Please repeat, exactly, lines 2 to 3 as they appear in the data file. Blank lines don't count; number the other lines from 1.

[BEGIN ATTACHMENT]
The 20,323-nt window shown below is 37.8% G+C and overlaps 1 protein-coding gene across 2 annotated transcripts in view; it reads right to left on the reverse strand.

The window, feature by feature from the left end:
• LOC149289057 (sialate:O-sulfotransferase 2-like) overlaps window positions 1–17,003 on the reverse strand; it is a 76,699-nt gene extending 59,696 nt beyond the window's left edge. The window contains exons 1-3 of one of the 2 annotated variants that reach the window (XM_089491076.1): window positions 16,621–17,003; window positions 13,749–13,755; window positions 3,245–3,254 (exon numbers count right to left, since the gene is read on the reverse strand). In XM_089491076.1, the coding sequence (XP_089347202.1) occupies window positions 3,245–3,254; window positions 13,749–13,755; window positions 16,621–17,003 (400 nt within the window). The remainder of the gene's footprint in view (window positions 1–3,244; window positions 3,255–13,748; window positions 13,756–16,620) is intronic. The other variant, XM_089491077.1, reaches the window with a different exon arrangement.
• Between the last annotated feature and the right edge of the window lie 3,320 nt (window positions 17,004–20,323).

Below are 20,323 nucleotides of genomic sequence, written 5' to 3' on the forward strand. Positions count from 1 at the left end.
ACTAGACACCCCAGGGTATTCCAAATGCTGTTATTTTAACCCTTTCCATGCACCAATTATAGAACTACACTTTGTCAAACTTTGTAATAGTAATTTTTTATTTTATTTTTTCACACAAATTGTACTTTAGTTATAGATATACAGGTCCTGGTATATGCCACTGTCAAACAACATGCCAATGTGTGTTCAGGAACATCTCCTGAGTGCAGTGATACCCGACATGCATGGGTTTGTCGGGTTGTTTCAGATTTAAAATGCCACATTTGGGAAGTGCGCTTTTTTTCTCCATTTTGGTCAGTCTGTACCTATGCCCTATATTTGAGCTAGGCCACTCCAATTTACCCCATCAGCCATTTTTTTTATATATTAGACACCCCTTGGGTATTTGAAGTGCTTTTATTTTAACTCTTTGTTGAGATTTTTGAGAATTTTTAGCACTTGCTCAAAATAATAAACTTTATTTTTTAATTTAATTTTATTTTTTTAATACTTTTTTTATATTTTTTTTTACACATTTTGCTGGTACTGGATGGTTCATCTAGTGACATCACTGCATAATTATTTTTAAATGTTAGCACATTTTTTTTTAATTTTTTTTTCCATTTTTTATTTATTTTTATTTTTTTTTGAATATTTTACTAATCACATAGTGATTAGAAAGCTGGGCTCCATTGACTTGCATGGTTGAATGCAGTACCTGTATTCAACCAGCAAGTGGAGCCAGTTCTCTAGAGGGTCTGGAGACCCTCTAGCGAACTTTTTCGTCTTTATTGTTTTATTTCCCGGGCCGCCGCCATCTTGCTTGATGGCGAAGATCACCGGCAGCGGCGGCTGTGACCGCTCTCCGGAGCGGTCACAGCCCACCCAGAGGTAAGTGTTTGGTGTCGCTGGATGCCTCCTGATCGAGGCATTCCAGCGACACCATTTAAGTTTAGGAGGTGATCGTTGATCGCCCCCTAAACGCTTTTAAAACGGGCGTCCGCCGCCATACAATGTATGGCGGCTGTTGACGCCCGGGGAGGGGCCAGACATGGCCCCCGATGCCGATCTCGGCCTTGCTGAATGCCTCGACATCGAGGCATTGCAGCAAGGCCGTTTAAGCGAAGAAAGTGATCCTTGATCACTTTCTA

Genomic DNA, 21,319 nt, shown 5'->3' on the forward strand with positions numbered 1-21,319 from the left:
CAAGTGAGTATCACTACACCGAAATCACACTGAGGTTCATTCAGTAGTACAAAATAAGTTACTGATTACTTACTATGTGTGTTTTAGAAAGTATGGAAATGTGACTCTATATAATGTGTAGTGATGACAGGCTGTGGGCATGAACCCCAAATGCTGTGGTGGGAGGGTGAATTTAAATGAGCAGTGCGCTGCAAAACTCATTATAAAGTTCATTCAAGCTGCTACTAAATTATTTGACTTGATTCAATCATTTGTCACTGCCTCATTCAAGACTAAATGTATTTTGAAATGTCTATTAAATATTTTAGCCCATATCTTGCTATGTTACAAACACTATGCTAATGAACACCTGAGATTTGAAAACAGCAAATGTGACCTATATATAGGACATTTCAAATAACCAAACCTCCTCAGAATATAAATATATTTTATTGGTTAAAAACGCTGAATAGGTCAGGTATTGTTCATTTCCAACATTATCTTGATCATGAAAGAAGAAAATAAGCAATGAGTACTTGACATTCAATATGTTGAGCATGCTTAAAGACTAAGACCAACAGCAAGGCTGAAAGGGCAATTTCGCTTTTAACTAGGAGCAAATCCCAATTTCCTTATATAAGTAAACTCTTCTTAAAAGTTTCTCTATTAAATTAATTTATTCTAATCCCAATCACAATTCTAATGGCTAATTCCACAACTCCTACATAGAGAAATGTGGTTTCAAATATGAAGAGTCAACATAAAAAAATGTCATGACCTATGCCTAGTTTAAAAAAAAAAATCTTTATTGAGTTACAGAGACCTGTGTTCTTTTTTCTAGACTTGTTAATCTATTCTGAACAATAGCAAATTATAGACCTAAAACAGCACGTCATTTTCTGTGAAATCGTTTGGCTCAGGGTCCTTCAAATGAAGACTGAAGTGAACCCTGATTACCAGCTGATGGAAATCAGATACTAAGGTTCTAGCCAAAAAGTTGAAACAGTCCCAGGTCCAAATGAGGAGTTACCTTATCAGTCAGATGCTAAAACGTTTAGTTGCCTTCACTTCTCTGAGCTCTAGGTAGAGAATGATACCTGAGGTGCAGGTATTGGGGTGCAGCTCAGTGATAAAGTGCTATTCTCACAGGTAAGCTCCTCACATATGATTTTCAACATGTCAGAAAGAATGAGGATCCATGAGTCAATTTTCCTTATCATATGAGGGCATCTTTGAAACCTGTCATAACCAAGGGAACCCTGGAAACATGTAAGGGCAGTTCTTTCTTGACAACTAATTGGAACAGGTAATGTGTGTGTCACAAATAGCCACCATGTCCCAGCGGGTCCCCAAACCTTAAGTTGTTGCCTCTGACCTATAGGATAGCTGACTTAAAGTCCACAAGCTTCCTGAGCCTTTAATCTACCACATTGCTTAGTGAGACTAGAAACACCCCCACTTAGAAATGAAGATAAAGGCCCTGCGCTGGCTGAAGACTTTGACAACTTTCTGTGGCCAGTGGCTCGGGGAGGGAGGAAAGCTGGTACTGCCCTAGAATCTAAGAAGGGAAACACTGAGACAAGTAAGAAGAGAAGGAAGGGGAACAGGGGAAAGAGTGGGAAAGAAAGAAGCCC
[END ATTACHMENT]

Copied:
The window, feature by feature from the left end:
• LOC149289057 (sialate:O-sulfotransferase 2-like) overlaps window positions 1–17,003 on the reverse strand; it is a 76,699-nt gene extending 59,696 nt beyond the window's left edge. The window contains exons 1-3 of one of the 2 annotated variants that reach the window (XM_089491076.1): window positions 16,621–17,003; window positions 13,749–13,755; window positions 3,245–3,254 (exon numbers count right to left, since the gene is read on the reverse strand). In XM_089491076.1, the coding sequence (XP_089347202.1) occupies window positions 3,245–3,254; window positions 13,749–13,755; window positions 16,621–17,003 (400 nt within the window). The remainder of the gene's footprint in view (window positions 1–3,244; window positions 3,255–13,748; window positions 13,756–16,620) is intronic. The other variant, XM_089491077.1, reaches the window with a different exon arrangement.